Goes to show the idea that Family First voters are highly directable and all follow the card is rubbish.

  10. According to the WAEC’s notional preference distribution, the ALP have 64.5% of the vote, which would be a 2PP swing to Labor of 1%. Certainly that would be an unexpected result.

  11. Or you could read into it the Federal implication that voters in WA are loving the resource boom and aren’t about to change horses when their house prices and wages are climbing rapidly.

    Is this a vote for Labor – or a vote for incumbency?

  12. I don’t see a Federal implication except for the coming by-election, which I expect Labor to win comfortably.

    The general election is a different matter and will be fought on Howard’s record, the Liberal succession, AWAs, etc.

    The State Liberals are failing to capture public support. That’s the clear message of this result.

    Bring back Birney?

  13. William, I just read your overview, spot on.

    The State Libs are destined for destruction unless there’s a complete overhaul.

    Oppositions traditionally poll well in by-elections. Add the controversial circumstances which caused the by-election and you would have thought the Libs were a chance of winning this seat.

  14. The WA Liberal Party have no-one to lead them, they wouldn’t risk it by bringing back Birney, he’s damaged goods, Troy Buswell is closely linked to Canal Rocks via his role as Mayor of Busselton, so he’s not in the equation either.

    Plus with the WA Nationals not being in coalition with the libs either in Opposition, or Govt, and the way the redistributions will be drawn (Birney’s seat of Kalgoorlie will go, as will Omodei’s seat of Warren-Blackwood, methinks the Libs in WA will be in opposition for a VERY long time (despite what The West would want you to believe) 🙂

  15. I feel the WA economy didn’t really start to roar ahead until the last couple of years, but I’m not confident enough to argue the point.

  16. Labor should be doing cartwheels over this result. In fact, I reckon they would have been doing them if they could keep a swing against them to below 5% let alone one to them.

  17. I’ll disclose that I’m the editor of the Kalgoorlie Miner. I’m interested in William’s prediction that John Langoulant might be drafted into the Liberal Party. I hadn’t heard that one before! Interesting.

    Frank, Birney will win a redistributed seat in the Goldfields if he decides to stand. Daylight savings hasn’t helped him though.

  18. According to the 2006-07 WA Budget, Gross State Product grew just 2.7% in 2004-5, 4.75% (estimated) in 2005-6, and projected to grow at 5.25% in 2006-7.

    Perth house prices surged a whopping 46% in the year to September 2006 as well.

    I think my hypothesis is at least arguable.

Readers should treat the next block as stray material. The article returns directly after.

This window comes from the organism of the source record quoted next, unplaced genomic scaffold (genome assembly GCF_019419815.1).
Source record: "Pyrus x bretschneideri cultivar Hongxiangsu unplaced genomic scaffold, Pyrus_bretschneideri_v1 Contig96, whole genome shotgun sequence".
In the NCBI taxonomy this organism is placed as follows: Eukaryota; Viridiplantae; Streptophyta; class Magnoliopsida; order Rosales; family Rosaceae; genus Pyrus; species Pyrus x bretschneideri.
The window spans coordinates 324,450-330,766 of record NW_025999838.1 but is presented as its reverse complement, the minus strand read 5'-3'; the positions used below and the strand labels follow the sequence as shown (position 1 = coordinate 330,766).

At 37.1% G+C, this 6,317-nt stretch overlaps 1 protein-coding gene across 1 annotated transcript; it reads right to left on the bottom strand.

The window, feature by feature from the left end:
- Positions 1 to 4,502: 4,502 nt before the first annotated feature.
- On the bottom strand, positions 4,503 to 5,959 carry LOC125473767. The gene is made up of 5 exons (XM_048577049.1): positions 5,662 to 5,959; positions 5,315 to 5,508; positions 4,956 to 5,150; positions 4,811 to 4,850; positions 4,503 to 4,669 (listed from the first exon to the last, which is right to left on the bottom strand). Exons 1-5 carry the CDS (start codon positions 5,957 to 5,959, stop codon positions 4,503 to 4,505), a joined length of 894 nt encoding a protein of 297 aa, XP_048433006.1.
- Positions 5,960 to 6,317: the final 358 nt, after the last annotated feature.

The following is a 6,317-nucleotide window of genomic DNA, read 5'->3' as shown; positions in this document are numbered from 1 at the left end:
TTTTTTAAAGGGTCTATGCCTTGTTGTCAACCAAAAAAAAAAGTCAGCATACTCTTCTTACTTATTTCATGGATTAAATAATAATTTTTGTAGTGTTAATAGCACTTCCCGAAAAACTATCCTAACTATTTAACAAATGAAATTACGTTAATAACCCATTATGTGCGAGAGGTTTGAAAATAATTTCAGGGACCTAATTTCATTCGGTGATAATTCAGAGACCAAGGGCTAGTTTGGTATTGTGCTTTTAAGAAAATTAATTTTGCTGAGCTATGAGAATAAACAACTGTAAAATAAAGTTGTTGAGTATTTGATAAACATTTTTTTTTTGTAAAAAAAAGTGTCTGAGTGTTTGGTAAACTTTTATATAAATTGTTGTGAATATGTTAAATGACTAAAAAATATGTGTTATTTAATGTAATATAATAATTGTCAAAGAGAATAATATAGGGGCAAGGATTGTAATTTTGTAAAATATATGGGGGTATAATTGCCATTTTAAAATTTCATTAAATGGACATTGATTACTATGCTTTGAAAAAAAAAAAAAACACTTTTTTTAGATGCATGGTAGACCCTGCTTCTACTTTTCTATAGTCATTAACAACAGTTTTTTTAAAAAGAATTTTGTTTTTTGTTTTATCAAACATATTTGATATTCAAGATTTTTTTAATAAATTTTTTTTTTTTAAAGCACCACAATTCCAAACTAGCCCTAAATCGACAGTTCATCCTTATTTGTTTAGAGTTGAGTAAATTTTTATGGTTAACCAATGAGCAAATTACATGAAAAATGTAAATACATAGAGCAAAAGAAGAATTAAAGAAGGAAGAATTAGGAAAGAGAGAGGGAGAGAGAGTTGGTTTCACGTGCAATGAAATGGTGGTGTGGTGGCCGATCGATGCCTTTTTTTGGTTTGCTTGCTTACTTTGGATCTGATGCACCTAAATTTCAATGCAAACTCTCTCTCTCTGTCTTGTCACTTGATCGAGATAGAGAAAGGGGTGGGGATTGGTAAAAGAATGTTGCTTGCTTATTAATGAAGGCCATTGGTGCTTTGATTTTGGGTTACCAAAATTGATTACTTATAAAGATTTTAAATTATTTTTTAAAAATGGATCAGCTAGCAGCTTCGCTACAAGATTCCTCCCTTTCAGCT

19. Yep, great result for the Carpenter government. No one predicted this. (You’ll find my own expectations in this thread.)

    Waiting three months to stage the by-election – ensuring the controversy that triggered the by-election died down – has proven to be a masterstroke.

    Interesting analysis there William. It’s hard to recall you being so forthright on political (as opposed to electoral) matters. Were Omodei to be dumped it would mark the third change of leadership in the WA Liberal Party since the 2005 election. Not unheard of in Western Australia I suppose. Labor went from Lawrence to Taylor to McGinty to Gallop between the 1993 and 1996 state elections.

  20. Leopold, I have to confess to being slightly surprised that GSP growth was as low as that in 2004-5: there’s a graph here that suggests that year was an aberration. Though I will grant you that your numbers are something to think about.

    Michael, I wouldn’t quite grant it the status of a “prediction”. On November 25, Amanda O’Brien of The Australian reported:

    FORMER West Australian Liberal leader Colin Barnett could leave politics within months, paving the way for a new leader to be parachuted into the party.

    Senior Liberal strategists are manoeuvring to attract high-profile business leader John Langoulant, saying he could potentially lead the party to the next state election, due in 2009.

    With a by-election due on February 3 for the seat of Peel, held by sacked small business minister Norm Marlborough, they said Mr Barnett should reveal his hand immediately so a by-election for his blue-ribbon seat of Cottesloe could be held at the same time.

    Though obviously that didn’t happen.

  21. I am seeing it but I am definitely not believing it!
    Who would have thunk such a thing would happen??? Not me, that’s for sure.
    I was expecting something in the vicinity of a 5-6% swing to Lib – not a swing to ALP…
    Of course, I’m not ‘on the ground’ in Peel as it were.
    This will be devastating news to the Libs – don’t think that Omodei should be too badly hurt by it personally but it will definitely give some serious cause for reflection.
    As for federal implications I see virtually none. I didn’t hear any important federal issues making an impact in the campaign and a safe State Labor seat in a moderately safe Federal Labor seat showing virtually no change… how does that translate into big Federal impact?
    The Federal Election probably should be fought on IR grounds – I can’t see too many of the newly wealthy wanting to give up their AWAs. I’d only be guessing but I’d say that Peel would have more than its fair share of people on workplace agreements…
    However, although I don’t think its a result of this poll I do see a much closer race this time around for the Feds than the last couple.